Hundreds of thousands of Volkswagen and Audi owners are now in their fifth month of waiting to find out when and how regulators will approve modifications to their diesel cars.
But there's another group that's been affected by VW's diesel-emission cheating scandal: Volkswagen and Audi dealerships.
They are now subject to a stop-sale order issued by the makers on all new and certified used models of any TDI diesel vehicle made by their brand since 2009.
But as reader Joseph M. from North Massapequa, New York, notes, car-shopping sites are full of new and used diesel models offered not only by used-car dealers but by Audi and VW dealers themselves.
So what exactly are they forbidden from selling?
2015 Volkswagen Golf TDI SE
We reached out to Audi and Volkswagen for explanation.
"The stop sale applies to new and Certified pre-owned TDI models," said Audi of America's Brad Stertz. However, "it is still possible to buy used TDI cars [at dealers] that aren’t part of the officially sanctioned CPO program."
Jeannine Ginivan from Volkswagen said essentially the same thing: "There is a voluntary stop-sale order for all new and certified pre-owned TDI models."
"The vehicles are legal (per EPA)," she explained, "and therefore dealers as independent businesses can sell used diesels--but not as VW-certified used cars."
2015 Volkswagen Golf TDI
"We do not recommend this, but cannot prohibit it."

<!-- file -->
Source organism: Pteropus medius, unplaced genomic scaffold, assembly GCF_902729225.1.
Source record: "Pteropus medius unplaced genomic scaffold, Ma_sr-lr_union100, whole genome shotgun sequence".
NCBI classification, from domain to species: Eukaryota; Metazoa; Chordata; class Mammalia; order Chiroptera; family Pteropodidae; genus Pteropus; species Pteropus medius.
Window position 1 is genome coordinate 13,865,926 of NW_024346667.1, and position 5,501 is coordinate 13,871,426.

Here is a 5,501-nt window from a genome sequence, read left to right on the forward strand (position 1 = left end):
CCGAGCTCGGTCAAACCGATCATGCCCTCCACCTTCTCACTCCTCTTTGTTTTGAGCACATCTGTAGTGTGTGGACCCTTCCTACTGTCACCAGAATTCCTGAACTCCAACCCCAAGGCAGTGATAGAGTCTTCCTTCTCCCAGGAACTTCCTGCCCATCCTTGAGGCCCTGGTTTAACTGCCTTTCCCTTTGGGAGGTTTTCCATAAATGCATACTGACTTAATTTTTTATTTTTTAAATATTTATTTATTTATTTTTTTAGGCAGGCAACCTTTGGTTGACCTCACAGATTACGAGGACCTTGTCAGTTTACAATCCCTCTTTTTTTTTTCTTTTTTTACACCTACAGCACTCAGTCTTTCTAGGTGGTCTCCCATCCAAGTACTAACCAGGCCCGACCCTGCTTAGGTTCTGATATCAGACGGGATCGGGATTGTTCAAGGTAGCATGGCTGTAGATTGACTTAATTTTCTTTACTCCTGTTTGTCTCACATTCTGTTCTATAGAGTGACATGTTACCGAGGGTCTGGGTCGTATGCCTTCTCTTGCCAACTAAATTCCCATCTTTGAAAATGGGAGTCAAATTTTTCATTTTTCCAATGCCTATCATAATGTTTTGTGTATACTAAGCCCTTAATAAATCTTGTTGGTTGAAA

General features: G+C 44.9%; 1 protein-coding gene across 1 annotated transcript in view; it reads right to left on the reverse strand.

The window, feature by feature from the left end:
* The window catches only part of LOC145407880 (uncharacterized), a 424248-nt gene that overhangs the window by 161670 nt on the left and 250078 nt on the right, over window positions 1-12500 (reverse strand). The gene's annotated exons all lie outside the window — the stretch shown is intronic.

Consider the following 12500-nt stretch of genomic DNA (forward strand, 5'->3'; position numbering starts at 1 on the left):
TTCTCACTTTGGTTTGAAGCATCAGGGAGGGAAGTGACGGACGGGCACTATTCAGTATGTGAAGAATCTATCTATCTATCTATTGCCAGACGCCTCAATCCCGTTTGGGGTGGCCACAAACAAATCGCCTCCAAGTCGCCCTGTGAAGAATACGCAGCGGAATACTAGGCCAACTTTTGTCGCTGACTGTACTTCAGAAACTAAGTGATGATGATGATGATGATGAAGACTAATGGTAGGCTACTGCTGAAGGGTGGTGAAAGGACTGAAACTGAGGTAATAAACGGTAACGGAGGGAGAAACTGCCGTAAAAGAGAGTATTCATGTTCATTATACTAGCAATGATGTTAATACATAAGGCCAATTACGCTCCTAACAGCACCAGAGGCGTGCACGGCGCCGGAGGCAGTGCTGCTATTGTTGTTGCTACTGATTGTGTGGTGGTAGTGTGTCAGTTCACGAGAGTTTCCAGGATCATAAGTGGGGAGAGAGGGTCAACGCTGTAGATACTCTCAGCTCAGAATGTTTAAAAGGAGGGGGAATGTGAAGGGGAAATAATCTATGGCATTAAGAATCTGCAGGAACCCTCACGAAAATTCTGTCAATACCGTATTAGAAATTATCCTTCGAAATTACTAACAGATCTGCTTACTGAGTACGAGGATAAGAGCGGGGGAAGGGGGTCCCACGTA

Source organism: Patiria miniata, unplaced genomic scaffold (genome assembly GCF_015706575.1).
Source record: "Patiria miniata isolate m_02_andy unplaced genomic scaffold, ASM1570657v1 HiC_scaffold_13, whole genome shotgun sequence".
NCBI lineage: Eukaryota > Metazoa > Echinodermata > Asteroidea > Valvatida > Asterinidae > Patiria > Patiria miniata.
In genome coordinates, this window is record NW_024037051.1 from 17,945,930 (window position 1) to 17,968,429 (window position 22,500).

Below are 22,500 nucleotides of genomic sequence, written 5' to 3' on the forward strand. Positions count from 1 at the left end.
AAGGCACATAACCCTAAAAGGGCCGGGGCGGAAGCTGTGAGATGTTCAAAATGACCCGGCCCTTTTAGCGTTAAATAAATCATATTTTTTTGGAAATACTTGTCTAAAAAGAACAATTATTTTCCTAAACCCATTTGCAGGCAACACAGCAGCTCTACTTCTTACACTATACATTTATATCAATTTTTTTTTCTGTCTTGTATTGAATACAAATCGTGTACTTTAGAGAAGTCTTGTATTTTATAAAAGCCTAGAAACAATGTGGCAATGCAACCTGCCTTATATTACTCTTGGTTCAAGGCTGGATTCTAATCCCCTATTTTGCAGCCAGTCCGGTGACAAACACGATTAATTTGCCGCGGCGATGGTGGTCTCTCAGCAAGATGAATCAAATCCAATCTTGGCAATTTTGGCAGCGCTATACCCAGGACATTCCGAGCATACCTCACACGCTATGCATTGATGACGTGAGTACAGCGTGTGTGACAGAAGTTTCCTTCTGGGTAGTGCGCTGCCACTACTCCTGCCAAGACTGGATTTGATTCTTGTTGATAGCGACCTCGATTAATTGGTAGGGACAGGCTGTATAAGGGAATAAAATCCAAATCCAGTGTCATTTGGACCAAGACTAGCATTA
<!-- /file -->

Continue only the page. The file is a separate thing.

In other words, the stop-sale orders imposed by Audi and Volkswagen are voluntary--and they don't apply to used TDI models at all if they're sold outside the makers' Certified Used programs.
All of those vehicles will still be subjected to recalls for updates once the EPA and the California Air Resources Board approve plans by Volkswagen to bring them into compliance.
And uncertainty over how those modifications will affect both their fuel economy and performance remains the biggest drawback.
Consumer Reports tests 2015 Volkswagen Jetta TDI diesel in 'cheat mode,' October 2015 [video frame]
That's especially true in stricter states that may require proof that the vehicles have been updated before they can be re-registered at some point in the future.
But given what appear to be relatively low prices for non-certified used Audi and Volkswagen TDI models, there are likely good bargains to be had on these cars at the moment.
CHECK OUT: How Will VW Fix My Diesel Car, And When? A List Of All Models (Oct 2015)
If, that is, buyers voluntarily want to opt into the same uncertainty over the cars' future now being experienced by existing TDI owners.
We suspect few will.